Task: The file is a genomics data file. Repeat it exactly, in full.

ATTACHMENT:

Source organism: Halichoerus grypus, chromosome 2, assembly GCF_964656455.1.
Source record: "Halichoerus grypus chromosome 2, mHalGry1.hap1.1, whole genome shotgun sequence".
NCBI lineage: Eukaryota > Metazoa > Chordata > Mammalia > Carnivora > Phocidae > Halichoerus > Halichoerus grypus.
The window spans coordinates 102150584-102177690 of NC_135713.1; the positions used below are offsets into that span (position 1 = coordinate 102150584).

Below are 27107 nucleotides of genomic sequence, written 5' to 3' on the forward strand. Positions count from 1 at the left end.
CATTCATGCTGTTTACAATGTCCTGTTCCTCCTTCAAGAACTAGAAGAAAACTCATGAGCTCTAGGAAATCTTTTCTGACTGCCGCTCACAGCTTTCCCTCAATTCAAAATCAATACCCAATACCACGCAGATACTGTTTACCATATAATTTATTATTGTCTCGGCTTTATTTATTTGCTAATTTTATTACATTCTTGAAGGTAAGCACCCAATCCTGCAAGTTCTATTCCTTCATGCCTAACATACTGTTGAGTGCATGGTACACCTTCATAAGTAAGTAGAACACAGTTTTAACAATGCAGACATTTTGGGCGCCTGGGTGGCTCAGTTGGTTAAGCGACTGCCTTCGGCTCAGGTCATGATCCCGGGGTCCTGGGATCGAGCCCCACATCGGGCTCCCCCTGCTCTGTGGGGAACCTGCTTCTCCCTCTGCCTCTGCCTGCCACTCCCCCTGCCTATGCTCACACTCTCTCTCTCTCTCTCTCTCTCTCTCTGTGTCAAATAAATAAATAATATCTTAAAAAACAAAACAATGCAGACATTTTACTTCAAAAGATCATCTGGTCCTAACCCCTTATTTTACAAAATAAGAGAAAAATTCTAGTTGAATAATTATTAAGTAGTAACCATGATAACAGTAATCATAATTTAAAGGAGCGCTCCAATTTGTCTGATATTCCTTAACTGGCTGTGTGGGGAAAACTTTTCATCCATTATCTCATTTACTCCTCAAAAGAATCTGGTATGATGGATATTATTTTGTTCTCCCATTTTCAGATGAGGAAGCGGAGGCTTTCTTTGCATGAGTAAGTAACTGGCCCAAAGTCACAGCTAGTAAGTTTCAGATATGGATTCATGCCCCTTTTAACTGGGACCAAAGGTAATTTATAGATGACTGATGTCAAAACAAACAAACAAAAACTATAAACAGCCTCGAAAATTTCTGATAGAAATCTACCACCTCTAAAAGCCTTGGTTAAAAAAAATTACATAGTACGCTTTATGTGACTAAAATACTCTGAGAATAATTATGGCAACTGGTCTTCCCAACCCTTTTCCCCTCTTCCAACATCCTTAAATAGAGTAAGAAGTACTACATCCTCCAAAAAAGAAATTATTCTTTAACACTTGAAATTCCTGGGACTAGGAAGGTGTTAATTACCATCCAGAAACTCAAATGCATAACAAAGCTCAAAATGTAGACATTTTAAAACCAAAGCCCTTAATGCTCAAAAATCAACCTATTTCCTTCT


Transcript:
Source organism: Halichoerus grypus, chromosome 2, assembly GCF_964656455.1.
Source record: "Halichoerus grypus chromosome 2, mHalGry1.hap1.1, whole genome shotgun sequence".
NCBI lineage: Eukaryota > Metazoa > Chordata > Mammalia > Carnivora > Phocidae > Halichoerus > Halichoerus grypus.
The window spans coordinates 102150584-102177690 of NC_135713.1; the positions used below are offsets into that span (position 1 = coordinate 102150584).

Below are 27107 nucleotides of genomic sequence, written 5' to 3' on the forward strand. Positions count from 1 at the left end.
CATTCATGCTGTTTACAATGTCCTGTTCCTCCTTCAAGAACTAGAAGAAAACTCATGAGCTCTAGGAAATCTTTTCTGACTGCCGCTCACAGCTTTCCCTCAATTCAAAATCAATACCCAATACCACGCAGATACTGTTTACCATATAATTTATTATTGTCTCGGCTTTATTTATTTGCTAATTTTATTACATTCTTGAAGGTAAGCACCCAATCCTGCAAGTTCTATTCCTTCATGCCTAACATACTGTTGAGTGCATGGTACACCTTCATAAGTAAGTAGAACACAGTTTTAACAATGCAGACATTTTGGGCGCCTGGGTGGCTCAGTTGGTTAAGCGACTGCCTTCGGCTCAGGTCATGATCCCGGGGTCCTGGGATCGAGCCCCACATCGGGCTCCCCCTGCTCTGTGGGGAACCTGCTTCTCCCTCTGCCTCTGCCTGCCACTCCCCCTGCCTATGCTCACACTCTCTCTCTCTCTCTCTCTCTCTCTCTGTGTCAAATAAATAAATAATATCTTAAAAAACAAAACAATGCAGACATTTTACTTCAAAAGATCATCTGGTCCTAACCCCTTATTTTACAAAATAAGAGAAAAATTCTAGTTGAATAATTATTAAGTAGTAACCATGATAACAGTAATCATAATTTAAAGGAGCGCTCCAATTTGTCTGATATTCCTTAACTGGCTGTGTGGGGAAAACTTTTCATCCATTATCTCATTTACTCCTCAAAAGAATCTGGTATGATGGATATTATTTTGTTCTCCCATTTTCAGATGAGGAAGCGGAGGCTTTCTTTGCATGAGTAAGTAACTGGCCCAAAGTCACAGCTAGTAAGTTTCAGATATGGATTCATGCCCCTTTTAACTGGGACCAAAGGTAATTTATAGATGACTGATGTCAAAACAAACAAACAAAAACTATAAACAGCCTCGAAAATTTCTGATAGAAATCTACCACCTCTAAAAGCCTTGGTTAAAAAAAATTACATAGTACGCTTTATGTGACTAAAATACTCTGAGAATAATTATGGCAACTGGTCTTCCCAACCCTTTTCCCCTCTTCCAACATCCTTAAATAGAGTAAGAAGTACTACATCCTCCAAAAAAGAAATTATTCTTTAACACTTGAAATTCCTGGGACTAGGAAGGTGTTAATTACCATCCAGAAACTCAAATGCATAACAAAGCTCAAAATGTAGACATTTTAAAACCAAAGCCCTTAATGCTCAAAAATCAACCTATTTCCTTCT